TORONTO – Wonder what this summer’s forecast will look like? The Weather Network suggests some hints for the future lie in the past.
The network’s summer outlook says that conditions across Canada will be very similar to the ones that prevailed during the same time in 2014.
Chief meteorologist Chris Scott says this means unusually balmy temperatures for British Columbia and the territories.
The forecast isn’t so sunny for Ontario and Quebec, where Scott says temperatures are expected to be cooler than seasonal norms overall.
Both the Prairie and Atlantic provinces are forecast to see summer temperatures within seasonal averages, with Alberta trending slightly warmer.
Scott predicts average to below average precipitation across the country, noting that Atlantic Canada’s typically active hurricane season is shaping up to be quieter than normal.
Scott said expectations for a relatively subdued Atlantic storm track are based on activity on the opposite coast.
A pool of unusually warm Pacific Ocean water near B.C. combined with an El Nino caused by higher water temperatures off the coast of South America are expected to divert storm activity away from the Atlantic region where they usually unfold at this time of year, he said.
“Hurricanes love heat, so they’re more likely to develop in the Pacific as opposed to the Atlantic,” Scott said. “It doesn’t mean that we’re off the hook entirely, it just means that, statistically, there’s less of a chance of getting as many storms as we normally see.”
The warmer waters, however, are not expected to bring much precipitation to B.C., where Scott said rainfall is expected to be below seasonal averages for the area.
Rainfalls are forecast to be closer to seasonal norms throughout the Prairies, which Scott said are likely to experience typical summer temperatures as well.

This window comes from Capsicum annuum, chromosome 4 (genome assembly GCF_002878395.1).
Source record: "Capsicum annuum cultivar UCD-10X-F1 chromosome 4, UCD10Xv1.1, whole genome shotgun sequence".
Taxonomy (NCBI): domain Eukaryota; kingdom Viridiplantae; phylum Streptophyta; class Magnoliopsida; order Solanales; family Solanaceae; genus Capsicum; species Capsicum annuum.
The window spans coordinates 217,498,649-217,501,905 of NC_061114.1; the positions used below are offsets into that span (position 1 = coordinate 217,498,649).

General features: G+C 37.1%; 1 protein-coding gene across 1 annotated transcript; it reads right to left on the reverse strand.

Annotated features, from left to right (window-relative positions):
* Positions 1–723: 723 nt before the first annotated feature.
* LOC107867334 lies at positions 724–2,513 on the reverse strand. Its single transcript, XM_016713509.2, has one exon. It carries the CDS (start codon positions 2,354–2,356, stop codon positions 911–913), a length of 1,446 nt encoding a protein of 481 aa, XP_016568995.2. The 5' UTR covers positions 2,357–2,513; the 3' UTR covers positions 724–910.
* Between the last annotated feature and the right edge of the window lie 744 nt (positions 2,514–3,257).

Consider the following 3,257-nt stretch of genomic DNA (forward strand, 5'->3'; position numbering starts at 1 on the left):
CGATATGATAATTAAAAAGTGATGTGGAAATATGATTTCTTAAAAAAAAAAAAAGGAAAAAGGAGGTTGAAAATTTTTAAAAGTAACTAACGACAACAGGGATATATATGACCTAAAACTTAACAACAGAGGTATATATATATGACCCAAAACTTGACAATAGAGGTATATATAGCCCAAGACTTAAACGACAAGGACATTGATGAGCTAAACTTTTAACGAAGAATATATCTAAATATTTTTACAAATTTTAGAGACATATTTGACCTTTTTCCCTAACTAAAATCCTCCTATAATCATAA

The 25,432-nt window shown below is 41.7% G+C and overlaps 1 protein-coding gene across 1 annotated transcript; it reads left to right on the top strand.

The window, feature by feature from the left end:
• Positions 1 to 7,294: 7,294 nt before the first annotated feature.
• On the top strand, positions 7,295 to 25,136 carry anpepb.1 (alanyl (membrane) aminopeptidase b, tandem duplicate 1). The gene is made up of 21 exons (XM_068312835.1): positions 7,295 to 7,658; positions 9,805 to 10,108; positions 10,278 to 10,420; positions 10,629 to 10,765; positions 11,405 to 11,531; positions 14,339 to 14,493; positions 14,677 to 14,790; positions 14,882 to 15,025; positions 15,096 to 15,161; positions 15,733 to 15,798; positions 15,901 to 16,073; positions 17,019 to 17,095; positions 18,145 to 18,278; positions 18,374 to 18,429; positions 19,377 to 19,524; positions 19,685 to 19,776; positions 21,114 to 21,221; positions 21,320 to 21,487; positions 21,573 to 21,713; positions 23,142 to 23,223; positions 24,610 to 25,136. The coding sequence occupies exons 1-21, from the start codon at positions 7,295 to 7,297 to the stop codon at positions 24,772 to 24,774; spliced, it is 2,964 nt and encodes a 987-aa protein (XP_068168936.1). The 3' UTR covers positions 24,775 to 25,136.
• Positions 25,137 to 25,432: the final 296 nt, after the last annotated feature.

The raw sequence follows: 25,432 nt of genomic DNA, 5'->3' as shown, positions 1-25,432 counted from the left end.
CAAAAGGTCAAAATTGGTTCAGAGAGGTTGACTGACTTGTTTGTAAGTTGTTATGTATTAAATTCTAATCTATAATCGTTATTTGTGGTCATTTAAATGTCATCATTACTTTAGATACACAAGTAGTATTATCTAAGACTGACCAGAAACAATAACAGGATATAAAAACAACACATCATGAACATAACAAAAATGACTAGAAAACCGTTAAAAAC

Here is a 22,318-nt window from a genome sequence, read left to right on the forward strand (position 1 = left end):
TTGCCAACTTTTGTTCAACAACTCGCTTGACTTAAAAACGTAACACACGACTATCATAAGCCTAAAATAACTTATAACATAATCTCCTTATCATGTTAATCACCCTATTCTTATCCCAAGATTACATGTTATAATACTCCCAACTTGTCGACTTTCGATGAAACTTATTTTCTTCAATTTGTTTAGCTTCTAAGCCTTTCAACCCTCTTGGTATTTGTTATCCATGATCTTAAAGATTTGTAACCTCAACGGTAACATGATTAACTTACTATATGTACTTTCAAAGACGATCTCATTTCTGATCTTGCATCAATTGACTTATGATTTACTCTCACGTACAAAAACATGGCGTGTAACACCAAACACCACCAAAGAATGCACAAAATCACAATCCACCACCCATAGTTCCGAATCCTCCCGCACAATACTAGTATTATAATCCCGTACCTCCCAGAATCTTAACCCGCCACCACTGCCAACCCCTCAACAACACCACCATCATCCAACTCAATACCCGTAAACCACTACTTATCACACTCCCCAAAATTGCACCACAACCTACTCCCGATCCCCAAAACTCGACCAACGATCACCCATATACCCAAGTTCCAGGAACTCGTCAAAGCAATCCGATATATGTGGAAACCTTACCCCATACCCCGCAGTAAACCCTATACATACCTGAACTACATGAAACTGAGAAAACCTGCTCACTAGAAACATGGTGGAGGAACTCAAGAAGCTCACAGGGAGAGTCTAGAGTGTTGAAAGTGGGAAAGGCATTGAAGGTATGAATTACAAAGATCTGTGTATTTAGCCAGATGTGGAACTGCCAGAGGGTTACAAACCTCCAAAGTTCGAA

Scott described the area from Alberta through Manitoba as a “natural transition zone” to regions where cooler conditions are forecast to prevail.
Temperatures are anticipated to be slightly below seasonal norms for Ontario and Quebec, largely replicating the weather that local residents experienced last summer.
“We have to keep in mind here that with summer, when we say below normal, we don’t want to convey that it’s bad weather,” he said. “It’s not cold, it’s just it’s probably a more pleasant summer than some we can see in places like Toronto, Ottawa and Montreal where we can easily see summer temperatures for days on end that are in the mid 30s.”
Scott conceded that one person’s balmy breeze may be another’s wintry relic, adding that the timing of seasonal warm spells has much to do with shaping the way Canadians perceive the summer as a whole.
“How do the long weekends turn out? How does that two-week vacation period that most people tend to be off for — the last two weeks of July and maybe the first couple weeks of August— how does that pan out in each individual location? That will really dictate the perception in most people’s minds how the summer goes regardless of the forecast for the three-month period.”